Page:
Carnegie Library

1216002289 - Art nouveau or art deco ,  Historic site and monument ,  Civic building at Reims

  • As a tiny Art deco "jewel" originally intended for the intellectual elite of a non-university town, the Carnegie Library was built in 1928 as a result of donations from the American steel magnate Andrew Carnegie.

    The Carnegie Library, built as a result of donations from the American steel magnate Andrew Carnegie, was inaugurated in 1928 by the President of the Republic, Gaston Doumergue.
    Its semi-cylindrical shape, unusual in France, and its art deco ornamentation are worth noting.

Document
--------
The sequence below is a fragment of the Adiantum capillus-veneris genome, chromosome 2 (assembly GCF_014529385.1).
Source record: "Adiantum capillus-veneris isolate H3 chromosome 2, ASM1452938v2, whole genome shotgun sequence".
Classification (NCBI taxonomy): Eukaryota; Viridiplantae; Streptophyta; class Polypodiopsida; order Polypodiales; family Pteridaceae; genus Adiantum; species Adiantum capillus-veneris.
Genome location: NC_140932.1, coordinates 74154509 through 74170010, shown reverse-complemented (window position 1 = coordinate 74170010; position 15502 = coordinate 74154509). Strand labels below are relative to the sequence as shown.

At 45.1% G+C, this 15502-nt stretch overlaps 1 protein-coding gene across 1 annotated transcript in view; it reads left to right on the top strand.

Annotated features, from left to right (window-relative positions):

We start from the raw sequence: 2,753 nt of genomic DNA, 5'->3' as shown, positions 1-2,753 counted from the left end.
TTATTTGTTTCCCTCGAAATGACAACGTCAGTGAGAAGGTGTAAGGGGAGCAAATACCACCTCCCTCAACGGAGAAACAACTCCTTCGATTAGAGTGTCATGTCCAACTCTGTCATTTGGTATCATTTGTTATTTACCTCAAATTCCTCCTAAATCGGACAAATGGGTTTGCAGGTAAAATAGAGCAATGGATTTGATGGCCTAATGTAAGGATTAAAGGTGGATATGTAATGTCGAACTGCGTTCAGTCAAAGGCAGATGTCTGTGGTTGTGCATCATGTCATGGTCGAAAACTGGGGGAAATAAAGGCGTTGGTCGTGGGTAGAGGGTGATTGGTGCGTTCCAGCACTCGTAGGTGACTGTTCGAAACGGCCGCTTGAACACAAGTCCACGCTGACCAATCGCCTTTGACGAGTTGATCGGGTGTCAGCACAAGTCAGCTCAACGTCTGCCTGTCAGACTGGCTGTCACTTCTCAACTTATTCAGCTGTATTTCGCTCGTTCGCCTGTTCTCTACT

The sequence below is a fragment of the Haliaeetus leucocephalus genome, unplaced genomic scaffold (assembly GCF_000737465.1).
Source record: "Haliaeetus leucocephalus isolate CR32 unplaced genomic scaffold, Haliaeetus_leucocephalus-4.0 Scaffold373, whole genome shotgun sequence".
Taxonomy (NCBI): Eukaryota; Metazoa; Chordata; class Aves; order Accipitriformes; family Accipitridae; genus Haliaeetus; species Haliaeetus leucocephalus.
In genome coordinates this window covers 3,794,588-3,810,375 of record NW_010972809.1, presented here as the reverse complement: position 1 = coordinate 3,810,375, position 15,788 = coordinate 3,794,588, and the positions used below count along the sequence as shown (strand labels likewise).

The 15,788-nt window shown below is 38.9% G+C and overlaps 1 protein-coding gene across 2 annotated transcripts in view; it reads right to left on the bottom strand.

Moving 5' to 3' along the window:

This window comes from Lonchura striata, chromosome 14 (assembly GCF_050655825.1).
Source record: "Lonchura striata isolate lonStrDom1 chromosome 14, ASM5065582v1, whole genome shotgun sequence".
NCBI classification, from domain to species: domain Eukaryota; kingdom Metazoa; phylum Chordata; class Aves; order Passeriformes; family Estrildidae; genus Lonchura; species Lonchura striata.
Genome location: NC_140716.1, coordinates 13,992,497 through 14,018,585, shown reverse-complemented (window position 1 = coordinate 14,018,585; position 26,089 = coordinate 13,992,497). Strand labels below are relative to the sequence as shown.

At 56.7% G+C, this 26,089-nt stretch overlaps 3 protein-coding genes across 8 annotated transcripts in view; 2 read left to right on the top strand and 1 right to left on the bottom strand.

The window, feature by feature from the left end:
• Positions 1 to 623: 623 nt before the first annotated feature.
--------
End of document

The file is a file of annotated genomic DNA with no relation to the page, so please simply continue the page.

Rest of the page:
The reception hall contains small mosaic panels by A. Sauvage, representing intellectual, physical or manual activity. A hanging lantern by Jacques Simon is suspended in the centre of the dome of the hall, beneath which is a fountain which is now without water.
    The reading room contains a zenith stained glass window by Jacques Gruber representing a book, and to the side stained glass windows of a more simple construction by Jacques Simon.
    The exhibition room has a parquet floor.

    As a tiny "jewel" originally intended for the intellectual elite of a non-university town, the Carnegie library has since had to adapt and undergo substantial transformations.

    Open from Tuesday to Saturday from 10am to 1pm and from 2pm to 7pm (6pm on Saturdays). Closed Thursday morning. Free entry.
  • Environment
    • In the town centre
  • Documentation
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